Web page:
Collaborative Creation – The Paper Garden at Canada Water
On behalf of British Land, we have been supporting the ongoing progress of the Canada Water masterplan across various elements of the project. Here our design director Jack Wilshaw tells us more about a very special, sustainability project…
Members of our team have been involved in the huge regeneration project at Canada Water, supporting with the fire engineering strategy at this 53-acre mixed-use urban centre.
One really special part of the project that we’ve been privileged to be involved in on a pro-bono basis, is the Paper Garden. Run by the charity Global Generation, this former car park has been transformed into a 200m2 classroom and ecology garden – a collaborative seedbed in which to nurture creativity and community.
Over 3,000 people have volunteered their time to create this incredible space – currently one of London’s biggest circular economy buildings; emphasising sustainability through the reuse and recycling of materials.
The structure was created using concrete plinths and cordwood walls made from felled timber donated from Epping Forest – notably the classroom being the only two storey cavity wall cordwood building in the UK. Railway sleepers were also donated from Network Rail sites and formed the framework and of the existing structure.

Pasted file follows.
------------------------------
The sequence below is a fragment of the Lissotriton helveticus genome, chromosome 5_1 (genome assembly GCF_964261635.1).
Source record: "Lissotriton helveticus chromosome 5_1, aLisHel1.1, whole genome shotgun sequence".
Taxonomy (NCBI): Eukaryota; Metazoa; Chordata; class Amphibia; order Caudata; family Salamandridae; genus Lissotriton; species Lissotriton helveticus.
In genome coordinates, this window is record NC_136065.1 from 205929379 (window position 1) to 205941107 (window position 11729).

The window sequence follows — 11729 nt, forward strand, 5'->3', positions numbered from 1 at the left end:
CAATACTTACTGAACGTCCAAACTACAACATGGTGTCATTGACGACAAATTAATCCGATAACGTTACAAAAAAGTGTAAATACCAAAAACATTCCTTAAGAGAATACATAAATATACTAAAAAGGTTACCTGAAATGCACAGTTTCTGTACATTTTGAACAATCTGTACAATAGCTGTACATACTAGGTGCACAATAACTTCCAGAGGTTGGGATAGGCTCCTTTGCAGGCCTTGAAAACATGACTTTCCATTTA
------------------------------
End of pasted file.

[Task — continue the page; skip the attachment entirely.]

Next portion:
We’ll get a closer look at the space in action on 28th June when we will be joining with other people involved in the project as part of the London Architecture Festival. This will include developers, contractors, designers and young people who have all been involved in contributing their skills to create this space. The celebration will reflect on what has been achieved through an exciting evening of talks and discussions and I look forward to sharing more information and details after that time.
For now, you can find out more about the Paper Garden here.